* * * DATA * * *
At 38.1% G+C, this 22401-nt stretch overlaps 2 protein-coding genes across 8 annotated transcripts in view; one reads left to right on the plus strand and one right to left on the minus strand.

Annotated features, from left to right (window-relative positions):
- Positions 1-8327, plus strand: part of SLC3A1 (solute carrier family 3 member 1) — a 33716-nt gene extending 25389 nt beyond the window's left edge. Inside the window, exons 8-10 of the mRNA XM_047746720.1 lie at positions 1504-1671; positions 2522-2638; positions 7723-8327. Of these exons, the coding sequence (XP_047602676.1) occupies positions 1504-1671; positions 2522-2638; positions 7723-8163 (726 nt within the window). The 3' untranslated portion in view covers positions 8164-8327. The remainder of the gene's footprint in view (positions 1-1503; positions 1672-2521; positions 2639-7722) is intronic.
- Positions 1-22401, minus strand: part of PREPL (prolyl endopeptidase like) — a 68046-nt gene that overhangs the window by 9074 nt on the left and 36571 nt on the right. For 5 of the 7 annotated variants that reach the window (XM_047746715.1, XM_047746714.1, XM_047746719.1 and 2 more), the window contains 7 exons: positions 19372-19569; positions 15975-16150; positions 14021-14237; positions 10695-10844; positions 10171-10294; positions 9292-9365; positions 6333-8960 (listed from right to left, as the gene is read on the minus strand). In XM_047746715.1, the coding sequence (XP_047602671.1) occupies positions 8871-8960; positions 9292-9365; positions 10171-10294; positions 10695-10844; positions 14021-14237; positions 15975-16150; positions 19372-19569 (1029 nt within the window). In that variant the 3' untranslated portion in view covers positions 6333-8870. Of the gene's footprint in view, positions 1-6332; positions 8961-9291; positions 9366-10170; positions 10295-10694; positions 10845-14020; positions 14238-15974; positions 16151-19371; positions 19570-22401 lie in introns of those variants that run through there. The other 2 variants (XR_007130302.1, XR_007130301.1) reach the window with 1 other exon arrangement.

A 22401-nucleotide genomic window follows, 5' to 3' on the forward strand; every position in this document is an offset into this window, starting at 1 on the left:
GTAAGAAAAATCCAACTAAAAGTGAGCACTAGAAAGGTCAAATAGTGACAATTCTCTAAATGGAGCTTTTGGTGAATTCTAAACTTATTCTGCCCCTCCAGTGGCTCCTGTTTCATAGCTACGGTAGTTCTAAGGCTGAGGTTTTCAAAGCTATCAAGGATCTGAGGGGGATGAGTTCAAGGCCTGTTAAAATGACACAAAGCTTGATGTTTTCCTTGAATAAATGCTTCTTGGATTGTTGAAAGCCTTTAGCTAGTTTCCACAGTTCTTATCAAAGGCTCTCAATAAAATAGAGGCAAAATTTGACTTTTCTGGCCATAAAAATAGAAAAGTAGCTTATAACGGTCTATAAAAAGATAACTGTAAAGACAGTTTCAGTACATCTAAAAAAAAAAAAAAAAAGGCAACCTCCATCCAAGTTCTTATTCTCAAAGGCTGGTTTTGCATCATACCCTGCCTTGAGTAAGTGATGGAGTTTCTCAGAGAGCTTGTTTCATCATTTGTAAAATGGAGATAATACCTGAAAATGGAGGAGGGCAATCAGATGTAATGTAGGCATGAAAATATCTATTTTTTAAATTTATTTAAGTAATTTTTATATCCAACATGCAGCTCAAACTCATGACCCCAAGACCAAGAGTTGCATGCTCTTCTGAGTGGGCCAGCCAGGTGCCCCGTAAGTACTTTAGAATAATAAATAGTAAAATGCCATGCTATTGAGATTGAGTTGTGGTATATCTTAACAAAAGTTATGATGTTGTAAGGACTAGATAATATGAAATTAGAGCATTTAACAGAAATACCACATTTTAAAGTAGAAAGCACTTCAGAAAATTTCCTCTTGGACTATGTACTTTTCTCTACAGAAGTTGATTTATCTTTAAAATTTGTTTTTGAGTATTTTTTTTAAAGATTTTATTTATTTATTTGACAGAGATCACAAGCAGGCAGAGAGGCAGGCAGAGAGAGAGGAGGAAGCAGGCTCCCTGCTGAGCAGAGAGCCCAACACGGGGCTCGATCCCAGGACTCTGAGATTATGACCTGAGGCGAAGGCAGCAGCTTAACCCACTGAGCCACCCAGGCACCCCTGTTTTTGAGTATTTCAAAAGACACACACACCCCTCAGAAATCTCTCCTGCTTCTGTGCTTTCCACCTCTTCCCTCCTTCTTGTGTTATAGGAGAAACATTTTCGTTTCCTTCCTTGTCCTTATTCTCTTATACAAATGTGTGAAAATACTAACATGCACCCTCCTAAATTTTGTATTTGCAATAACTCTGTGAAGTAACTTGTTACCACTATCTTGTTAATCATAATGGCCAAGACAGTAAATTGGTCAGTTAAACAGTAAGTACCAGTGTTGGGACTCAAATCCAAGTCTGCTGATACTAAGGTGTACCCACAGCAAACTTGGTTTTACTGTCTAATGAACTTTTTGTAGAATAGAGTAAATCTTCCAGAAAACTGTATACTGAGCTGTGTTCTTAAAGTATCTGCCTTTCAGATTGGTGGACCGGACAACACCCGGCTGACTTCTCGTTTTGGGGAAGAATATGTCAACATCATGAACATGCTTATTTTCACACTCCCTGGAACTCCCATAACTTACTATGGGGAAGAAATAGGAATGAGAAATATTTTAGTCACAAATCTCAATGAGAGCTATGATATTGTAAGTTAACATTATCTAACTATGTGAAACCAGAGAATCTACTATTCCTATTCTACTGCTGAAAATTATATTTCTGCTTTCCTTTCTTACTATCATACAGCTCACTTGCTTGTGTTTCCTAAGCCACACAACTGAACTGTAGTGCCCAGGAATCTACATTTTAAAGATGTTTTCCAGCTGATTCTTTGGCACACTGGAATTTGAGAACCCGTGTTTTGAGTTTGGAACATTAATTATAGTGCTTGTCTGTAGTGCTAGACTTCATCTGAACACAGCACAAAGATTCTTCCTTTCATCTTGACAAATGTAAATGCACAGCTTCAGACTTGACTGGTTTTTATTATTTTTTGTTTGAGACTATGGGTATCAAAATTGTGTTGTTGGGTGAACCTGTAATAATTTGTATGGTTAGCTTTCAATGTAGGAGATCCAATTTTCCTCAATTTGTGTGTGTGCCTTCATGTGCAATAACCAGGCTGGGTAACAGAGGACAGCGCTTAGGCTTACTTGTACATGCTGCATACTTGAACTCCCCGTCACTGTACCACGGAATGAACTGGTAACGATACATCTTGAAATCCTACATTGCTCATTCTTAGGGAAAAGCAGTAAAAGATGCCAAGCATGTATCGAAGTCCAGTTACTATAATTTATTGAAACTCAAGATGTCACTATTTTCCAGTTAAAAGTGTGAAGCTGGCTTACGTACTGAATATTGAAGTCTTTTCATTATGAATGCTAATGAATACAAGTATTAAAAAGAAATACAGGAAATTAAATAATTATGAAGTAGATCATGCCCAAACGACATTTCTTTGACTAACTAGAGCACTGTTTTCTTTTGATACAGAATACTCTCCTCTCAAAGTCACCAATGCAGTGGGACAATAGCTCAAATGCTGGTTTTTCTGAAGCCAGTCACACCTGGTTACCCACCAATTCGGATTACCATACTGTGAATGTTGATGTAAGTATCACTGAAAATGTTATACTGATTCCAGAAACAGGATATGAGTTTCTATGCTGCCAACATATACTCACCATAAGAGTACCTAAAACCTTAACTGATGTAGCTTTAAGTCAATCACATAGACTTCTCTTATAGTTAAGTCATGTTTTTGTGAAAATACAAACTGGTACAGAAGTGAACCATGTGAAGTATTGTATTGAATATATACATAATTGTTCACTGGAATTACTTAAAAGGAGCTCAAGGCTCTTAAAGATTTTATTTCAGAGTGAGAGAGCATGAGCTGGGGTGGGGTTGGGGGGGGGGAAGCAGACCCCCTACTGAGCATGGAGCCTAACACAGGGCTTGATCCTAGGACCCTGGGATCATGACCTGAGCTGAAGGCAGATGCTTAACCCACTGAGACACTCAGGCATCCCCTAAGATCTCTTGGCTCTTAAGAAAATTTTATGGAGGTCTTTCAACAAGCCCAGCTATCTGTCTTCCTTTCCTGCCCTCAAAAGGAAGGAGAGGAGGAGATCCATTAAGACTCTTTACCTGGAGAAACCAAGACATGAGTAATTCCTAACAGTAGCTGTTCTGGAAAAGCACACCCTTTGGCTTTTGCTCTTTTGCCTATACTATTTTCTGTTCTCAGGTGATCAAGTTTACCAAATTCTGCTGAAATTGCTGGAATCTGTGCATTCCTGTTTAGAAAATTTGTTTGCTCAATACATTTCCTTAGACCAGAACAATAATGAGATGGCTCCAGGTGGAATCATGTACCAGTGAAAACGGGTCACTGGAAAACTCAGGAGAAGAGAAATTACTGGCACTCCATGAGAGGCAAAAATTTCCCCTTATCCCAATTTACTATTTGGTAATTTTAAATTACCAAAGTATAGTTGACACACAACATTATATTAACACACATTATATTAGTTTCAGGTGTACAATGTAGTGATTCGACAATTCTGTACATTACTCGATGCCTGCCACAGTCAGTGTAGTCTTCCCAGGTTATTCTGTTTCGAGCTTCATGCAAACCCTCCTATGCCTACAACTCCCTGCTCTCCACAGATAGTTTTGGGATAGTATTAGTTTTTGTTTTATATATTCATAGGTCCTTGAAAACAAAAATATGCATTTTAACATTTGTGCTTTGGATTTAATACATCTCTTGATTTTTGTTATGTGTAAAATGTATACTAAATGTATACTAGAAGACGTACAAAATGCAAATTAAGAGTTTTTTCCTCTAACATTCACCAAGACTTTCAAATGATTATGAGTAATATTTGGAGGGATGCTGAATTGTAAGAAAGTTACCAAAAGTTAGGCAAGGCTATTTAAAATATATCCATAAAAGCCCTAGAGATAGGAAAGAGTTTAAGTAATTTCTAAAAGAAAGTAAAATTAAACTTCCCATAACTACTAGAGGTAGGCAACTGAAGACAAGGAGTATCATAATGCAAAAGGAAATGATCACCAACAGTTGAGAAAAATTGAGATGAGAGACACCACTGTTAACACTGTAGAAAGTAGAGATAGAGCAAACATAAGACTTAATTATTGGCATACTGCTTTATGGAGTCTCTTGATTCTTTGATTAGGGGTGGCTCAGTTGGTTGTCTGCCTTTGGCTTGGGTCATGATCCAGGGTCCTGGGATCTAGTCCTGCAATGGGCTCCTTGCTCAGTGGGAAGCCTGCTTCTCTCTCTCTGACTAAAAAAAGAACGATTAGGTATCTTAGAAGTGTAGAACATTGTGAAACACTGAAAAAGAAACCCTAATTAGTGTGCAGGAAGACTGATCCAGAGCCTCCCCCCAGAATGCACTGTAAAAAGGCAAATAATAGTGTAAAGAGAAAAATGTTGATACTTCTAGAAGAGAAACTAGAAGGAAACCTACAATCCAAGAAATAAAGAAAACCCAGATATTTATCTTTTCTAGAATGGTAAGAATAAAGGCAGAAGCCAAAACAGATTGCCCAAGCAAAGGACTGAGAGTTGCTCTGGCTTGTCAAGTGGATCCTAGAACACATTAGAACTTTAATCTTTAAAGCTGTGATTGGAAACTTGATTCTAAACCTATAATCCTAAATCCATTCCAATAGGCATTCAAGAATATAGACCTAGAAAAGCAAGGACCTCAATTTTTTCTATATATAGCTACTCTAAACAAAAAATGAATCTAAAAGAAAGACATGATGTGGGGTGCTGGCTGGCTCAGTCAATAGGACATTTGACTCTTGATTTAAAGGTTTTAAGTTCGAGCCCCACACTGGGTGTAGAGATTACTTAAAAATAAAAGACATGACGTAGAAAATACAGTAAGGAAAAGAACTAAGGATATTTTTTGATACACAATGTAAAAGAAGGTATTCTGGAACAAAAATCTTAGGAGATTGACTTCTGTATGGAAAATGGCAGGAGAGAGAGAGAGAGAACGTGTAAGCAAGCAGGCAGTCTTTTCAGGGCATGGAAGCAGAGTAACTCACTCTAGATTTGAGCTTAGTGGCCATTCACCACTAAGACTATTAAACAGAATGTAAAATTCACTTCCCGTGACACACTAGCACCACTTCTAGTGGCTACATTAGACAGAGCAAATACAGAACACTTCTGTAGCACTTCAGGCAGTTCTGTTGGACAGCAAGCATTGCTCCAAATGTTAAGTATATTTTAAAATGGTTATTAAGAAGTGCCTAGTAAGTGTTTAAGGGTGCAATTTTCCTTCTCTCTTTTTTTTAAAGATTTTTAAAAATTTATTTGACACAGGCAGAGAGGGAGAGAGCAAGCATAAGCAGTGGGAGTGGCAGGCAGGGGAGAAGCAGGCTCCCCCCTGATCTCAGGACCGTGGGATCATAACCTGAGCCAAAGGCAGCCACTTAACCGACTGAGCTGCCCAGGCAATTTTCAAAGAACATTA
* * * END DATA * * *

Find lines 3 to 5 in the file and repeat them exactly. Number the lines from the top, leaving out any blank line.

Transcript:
- Positions 1-8327, plus strand: part of SLC3A1 (solute carrier family 3 member 1) — a 33716-nt gene extending 25389 nt beyond the window's left edge. Inside the window, exons 8-10 of the mRNA XM_047746720.1 lie at positions 1504-1671; positions 2522-2638; positions 7723-8327. Of these exons, the coding sequence (XP_047602676.1) occupies positions 1504-1671; positions 2522-2638; positions 7723-8163 (726 nt within the window). The 3' untranslated portion in view covers positions 8164-8327. The remainder of the gene's footprint in view (positions 1-1503; positions 1672-2521; positions 2639-7722) is intronic.
- Positions 1-22401, minus strand: part of PREPL (prolyl endopeptidase like) — a 68046-nt gene that overhangs the window by 9074 nt on the left and 36571 nt on the right. For 5 of the 7 annotated variants that reach the window (XM_047746715.1, XM_047746714.1, XM_047746719.1 and 2 more), the window contains 7 exons: positions 19372-19569; positions 15975-16150; positions 14021-14237; positions 10695-10844; positions 10171-10294; positions 9292-9365; positions 6333-8960 (listed from right to left, as the gene is read on the minus strand). In XM_047746715.1, the coding sequence (XP_047602671.1) occupies positions 8871-8960; positions 9292-9365; positions 10171-10294; positions 10695-10844; positions 14021-14237; positions 15975-16150; positions 19372-19569 (1029 nt within the window). In that variant the 3' untranslated portion in view covers positions 6333-8870. Of the gene's footprint in view, positions 1-6332; positions 8961-9291; positions 9366-10170; positions 10295-10694; positions 10845-14020; positions 14238-15974; positions 16151-19371; positions 19570-22401 lie in introns of those variants that run through there. The other 2 variants (XR_007130302.1, XR_007130301.1) reach the window with 1 other exon arrangement.

A 22401-nucleotide genomic window follows, 5' to 3' on the forward strand; every position in this document is an offset into this window, starting at 1 on the left: